A 37-year-old male patient was admitted to emergency department owing to syncope. The patient had lost about 30 kg of weight with increasingly sever abdominal pain in the 3 months before admission. Laboratory tests revealed elevated aspartate aminotransferase (100 U/L), alanine aminotransferase (80 U/L), and creatinine (2.7 mg/dL); an international normalized ratio of 1.8; and CA19-9 of 200 U/mL. In a focused assessment using sonography for trauma of the abdomen, no free fluids were detected; however, an approximately 6-cm mass of pancreatic origin was observed in the upper abdomen. The patient was admitted to the intensive care unit due to acute renal failure secondary to fluid loss. His general condition was stable and laboratory results improved. In a dynamic upper abdominal computed tomography scan, pancreatic cancer that showed no distant organ or peritoneal spread was detected in the splenic, hepatic, and celiac artery originating from the pancreatic body (Figure 1). Additional focus was detected in a positron emission tomography scan. A pancreatic biopsy was performed under the guidance of ultrasonography (USG), and neoadjuvant gemcitabine and paclitaxel chemoradiotherapy were initiated. The surgical treatment was recommended upon the identification of regression after neoadjuvant chemoradiotherapy.

A written informed consent was obtained from the patient. No distant organ metastasis was noted in an abdominal exploration. The mesenteric artery and vein were suspended through an extended Kocher maneuver. The hepatoduodenal ligament was dissected and the main hepatic artery, portal vein, and bile duct were suspended. The pancreas was transected from the retropancreatic portal vein level. The main hepatic artery was clamped, and the peak systolic velocity of the hepatic artery was measured as normal (58.60 mL/min) using intraoperative Doppler USG. Following the intraoperative Doppler USG and macroscopically adequate hepatic artery pulsation, en bloc distal pancreatectomy and splenectomy, including the celiac artery trunk, and total gastrectomy, were performed. The examination of the specimen sent for surgical margin reliability revealed that the tumor was still present; therefore, we decided to perform pancreaticoduodenectomy. Conventional pancreaticoduodenectomy was completed with gastroduodenal artery connection following a choledochal dissection. Due to the presence of acute renal failure in the patient’s history, a hepatic artery reconstruction was performed from the left main iliac artery with the help of a 4-mm ringed GORE-TEX® (W. L. Gore & Associates, Flagstaff, Arizona, USA) graft to minimize the risk of renal ischemia due to aortic clamping. The total duration of the ischemia was 25 min. The hepatic artery flow was 60 mL/min in the repeated Doppler USG (Figure 2). Reconstruction was completed with hepaticojejunostomy and esophagojejunostomy. In the post-operative period, the blood sugar level of the patient was regulated, and he was coumadinized and discharged on Day 15 following the operation (Figure 3). In the post-operative histopathological examination, all surgical margins were found to be negative for tumors. The adjuvant therapy was completed, and the patient is cancer-free and still alive at 22 months after the operation.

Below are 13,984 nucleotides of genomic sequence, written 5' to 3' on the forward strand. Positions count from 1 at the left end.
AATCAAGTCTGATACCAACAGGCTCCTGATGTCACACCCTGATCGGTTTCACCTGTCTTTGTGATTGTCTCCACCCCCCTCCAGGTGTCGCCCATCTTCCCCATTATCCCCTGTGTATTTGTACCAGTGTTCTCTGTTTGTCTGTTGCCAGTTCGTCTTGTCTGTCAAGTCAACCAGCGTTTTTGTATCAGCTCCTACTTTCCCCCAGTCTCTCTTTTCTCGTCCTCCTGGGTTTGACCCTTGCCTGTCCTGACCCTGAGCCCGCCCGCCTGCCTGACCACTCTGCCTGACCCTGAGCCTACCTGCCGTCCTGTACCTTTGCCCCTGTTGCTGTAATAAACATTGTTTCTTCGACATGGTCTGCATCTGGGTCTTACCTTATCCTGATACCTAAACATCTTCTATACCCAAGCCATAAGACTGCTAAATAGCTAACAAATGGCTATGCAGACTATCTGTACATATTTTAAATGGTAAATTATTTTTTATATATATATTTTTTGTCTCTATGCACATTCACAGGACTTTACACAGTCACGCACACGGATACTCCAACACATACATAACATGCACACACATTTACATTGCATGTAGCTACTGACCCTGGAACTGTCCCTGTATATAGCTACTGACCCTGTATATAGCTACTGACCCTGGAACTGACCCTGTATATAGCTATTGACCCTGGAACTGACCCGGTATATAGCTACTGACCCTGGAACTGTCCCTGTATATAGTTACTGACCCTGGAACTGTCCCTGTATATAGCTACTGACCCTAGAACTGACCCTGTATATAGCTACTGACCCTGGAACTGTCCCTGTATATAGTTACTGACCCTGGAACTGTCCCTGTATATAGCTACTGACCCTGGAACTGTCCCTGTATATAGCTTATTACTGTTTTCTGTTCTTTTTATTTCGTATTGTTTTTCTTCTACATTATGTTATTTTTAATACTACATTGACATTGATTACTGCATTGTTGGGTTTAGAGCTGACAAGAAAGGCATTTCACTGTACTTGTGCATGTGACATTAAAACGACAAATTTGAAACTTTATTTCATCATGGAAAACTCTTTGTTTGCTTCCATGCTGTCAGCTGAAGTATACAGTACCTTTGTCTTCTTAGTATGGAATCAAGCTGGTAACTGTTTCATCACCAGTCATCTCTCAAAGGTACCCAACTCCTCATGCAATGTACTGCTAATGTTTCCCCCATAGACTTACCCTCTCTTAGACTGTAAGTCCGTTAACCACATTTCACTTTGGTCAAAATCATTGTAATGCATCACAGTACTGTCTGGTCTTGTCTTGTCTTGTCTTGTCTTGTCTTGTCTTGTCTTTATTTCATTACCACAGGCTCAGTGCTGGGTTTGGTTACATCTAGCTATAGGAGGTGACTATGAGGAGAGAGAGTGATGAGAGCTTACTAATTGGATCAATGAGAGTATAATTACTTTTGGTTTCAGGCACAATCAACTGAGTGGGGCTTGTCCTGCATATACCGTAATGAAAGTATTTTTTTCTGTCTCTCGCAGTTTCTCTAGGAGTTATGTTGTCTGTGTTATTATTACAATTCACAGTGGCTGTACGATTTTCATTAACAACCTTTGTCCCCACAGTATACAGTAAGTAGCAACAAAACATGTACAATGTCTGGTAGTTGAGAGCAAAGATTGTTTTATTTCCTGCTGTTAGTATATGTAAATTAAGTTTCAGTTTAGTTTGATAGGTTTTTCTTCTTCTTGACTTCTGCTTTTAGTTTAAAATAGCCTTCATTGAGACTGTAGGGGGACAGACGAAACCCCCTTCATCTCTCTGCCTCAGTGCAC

Discussion